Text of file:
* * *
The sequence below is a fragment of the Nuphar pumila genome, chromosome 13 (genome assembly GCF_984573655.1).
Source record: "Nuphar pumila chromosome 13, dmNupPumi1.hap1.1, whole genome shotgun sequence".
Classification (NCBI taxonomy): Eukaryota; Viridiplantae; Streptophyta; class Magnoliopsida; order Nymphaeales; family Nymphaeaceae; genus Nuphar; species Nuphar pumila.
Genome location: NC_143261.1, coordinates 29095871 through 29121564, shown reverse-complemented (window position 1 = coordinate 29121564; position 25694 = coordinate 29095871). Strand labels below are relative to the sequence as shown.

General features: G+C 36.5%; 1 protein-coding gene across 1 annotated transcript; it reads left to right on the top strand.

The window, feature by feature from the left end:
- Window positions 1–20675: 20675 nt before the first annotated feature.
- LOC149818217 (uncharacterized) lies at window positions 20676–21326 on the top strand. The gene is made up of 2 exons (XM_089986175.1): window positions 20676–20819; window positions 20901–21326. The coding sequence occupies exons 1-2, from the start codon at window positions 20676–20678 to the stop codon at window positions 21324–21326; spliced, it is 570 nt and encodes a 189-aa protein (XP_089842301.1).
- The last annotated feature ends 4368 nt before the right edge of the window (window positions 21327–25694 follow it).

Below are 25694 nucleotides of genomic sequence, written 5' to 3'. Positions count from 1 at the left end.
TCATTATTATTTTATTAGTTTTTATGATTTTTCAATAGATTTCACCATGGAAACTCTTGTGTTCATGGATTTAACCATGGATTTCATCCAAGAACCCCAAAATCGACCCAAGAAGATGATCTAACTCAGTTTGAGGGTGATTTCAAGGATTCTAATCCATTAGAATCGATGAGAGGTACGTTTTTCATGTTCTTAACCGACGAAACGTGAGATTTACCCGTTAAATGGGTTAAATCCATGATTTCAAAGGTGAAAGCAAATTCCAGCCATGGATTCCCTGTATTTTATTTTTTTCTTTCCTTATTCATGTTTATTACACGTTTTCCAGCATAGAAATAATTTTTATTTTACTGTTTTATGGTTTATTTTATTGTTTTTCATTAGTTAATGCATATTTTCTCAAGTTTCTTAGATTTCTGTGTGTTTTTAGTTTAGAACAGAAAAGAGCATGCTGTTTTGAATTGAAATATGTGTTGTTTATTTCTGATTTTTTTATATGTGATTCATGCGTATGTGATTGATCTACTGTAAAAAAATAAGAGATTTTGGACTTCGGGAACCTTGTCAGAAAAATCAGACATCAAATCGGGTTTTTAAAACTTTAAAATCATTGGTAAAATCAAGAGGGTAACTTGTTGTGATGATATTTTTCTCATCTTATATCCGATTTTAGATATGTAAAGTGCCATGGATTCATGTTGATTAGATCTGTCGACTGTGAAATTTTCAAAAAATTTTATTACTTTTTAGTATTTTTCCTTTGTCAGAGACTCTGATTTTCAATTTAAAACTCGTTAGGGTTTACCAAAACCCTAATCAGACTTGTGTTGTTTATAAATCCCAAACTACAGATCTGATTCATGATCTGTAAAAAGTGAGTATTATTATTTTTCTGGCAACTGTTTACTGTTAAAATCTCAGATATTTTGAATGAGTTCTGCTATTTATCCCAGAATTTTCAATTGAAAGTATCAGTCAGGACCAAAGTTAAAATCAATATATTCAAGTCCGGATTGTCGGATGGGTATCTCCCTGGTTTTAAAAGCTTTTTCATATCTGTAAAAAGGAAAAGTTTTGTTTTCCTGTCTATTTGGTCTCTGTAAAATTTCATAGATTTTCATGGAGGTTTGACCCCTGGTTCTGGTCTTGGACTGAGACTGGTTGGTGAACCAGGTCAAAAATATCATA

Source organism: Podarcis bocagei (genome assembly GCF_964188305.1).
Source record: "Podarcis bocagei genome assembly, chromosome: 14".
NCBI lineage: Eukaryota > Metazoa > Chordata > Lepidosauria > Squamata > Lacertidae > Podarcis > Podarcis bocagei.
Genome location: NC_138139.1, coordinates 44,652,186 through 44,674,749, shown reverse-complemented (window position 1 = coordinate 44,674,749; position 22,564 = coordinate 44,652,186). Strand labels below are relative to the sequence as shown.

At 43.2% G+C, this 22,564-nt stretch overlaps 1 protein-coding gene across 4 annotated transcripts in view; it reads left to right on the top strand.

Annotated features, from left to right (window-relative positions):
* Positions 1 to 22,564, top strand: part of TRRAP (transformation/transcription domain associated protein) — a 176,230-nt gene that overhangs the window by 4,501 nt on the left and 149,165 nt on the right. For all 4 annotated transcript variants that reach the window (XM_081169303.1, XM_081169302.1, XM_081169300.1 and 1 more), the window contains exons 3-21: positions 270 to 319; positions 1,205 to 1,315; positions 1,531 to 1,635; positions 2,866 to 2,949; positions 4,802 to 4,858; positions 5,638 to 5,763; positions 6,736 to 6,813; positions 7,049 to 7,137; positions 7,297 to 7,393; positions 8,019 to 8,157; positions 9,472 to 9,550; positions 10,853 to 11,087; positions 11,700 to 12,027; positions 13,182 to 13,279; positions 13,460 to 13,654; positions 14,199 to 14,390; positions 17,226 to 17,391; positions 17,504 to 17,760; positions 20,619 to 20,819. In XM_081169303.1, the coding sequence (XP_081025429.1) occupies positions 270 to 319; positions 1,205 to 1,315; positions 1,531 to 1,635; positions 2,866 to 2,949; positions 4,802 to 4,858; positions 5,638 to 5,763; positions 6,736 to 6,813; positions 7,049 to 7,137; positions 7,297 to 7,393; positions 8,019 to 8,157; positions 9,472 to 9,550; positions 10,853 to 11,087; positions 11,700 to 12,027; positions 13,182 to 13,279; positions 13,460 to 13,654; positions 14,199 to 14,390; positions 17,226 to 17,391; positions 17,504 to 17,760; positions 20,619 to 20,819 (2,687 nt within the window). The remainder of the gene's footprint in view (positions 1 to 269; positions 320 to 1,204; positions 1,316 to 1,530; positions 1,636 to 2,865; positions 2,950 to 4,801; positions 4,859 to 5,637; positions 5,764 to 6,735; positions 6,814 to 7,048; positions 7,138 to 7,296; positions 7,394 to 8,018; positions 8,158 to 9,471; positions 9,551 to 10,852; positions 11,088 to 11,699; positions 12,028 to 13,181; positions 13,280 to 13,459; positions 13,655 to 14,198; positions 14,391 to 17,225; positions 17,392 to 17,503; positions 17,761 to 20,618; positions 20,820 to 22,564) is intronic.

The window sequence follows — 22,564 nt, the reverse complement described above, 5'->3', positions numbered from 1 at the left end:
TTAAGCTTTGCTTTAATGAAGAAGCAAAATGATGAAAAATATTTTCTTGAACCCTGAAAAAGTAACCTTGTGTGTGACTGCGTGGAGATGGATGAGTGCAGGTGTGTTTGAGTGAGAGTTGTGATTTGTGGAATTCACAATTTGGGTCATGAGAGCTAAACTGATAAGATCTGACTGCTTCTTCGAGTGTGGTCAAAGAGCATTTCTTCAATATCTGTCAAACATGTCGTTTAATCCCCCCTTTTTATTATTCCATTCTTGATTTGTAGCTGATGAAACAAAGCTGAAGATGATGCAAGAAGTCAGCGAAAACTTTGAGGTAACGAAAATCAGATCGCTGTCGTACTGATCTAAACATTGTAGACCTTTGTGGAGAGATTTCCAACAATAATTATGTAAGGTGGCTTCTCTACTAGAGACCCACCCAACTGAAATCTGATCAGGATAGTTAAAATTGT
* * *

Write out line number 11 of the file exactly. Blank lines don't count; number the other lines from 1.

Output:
TCATTATTATTTTATTAGTTTTTATGATTTTTCAATAGATTTCACCATGGAAACTCTTGTGTTCATGGATTTAACCATGGATTTCATCCAAGAACCCCAAAATCGACCCAAGAAGATGATCTAACTCAGTTTGAGGGTGATTTCAAGGATTCTAATCCATTAGAATCGATGAGAGGTACGTTTTTCATGTTCTTAACCGACGAAACGTGAGATTTACCCGTTAAATGGGTTAAATCCATGATTTCAAAGGTGAAAGCAAATTCCAGCCATGGATTCCCTGTATTTTATTTTTTTCTTTCCTTATTCATGTTTATTACACGTTTTCCAGCATAGAAATAATTTTTATTTTACTGTTTTATGGTTTATTTTATTGTTTTTCATTAGTTAATGCATATTTTCTCAAGTTTCTTAGATTTCTGTGTGTTTTTAGTTTAGAACAGAAAAGAGCATGCTGTTTTGAATTGAAATATGTGTTGTTTATTTCTGATTTTTTTATATGTGATTCATGCGTATGTGATTGATCTACTGTAAAAAAATAAGAGATTTTGGACTTCGGGAACCTTGTCAGAAAAATCAGACATCAAATCGGGTTTTTAAAACTTTAAAATCATTGGTAAAATCAAGAGGGTAACTTGTTGTGATGATATTTTTCTCATCTTATATCCGATTTTAGATATGTAAAGTGCCATGGATTCATGTTGATTAGATCTGTCGACTGTGAAATTTTCAAAAAATTTTATTACTTTTTAGTATTTTTCCTTTGTCAGAGACTCTGATTTTCAATTTAAAACTCGTTAGGGTTTACCAAAACCCTAATCAGACTTGTGTTGTTTATAAATCCCAAACTACAGATCTGATTCATGATCTGTAAAAAGTGAGTATTATTATTTTTCTGGCAACTGTTTACTGTTAAAATCTCAGATATTTTGAATGAGTTCTGCTATTTATCCCAGAATTTTCAATTGAAAGTATCAGTCAGGACCAAAGTTAAAATCAATATATTCAAGTCCGGATTGTCGGATGGGTATCTCCCTGGTTTTAAAAGCTTTTTCATATCTGTAAAAAGGAAAAGTTTTGTTTTCCTGTCTATTTGGTCTCTGTAAAATTTCATAGATTTTCATGGAGGTTTGACCCCTGGTTCTGGTCTTGGACTGAGACTGGTTGGTGAACCAGGTCAAAAATATCATA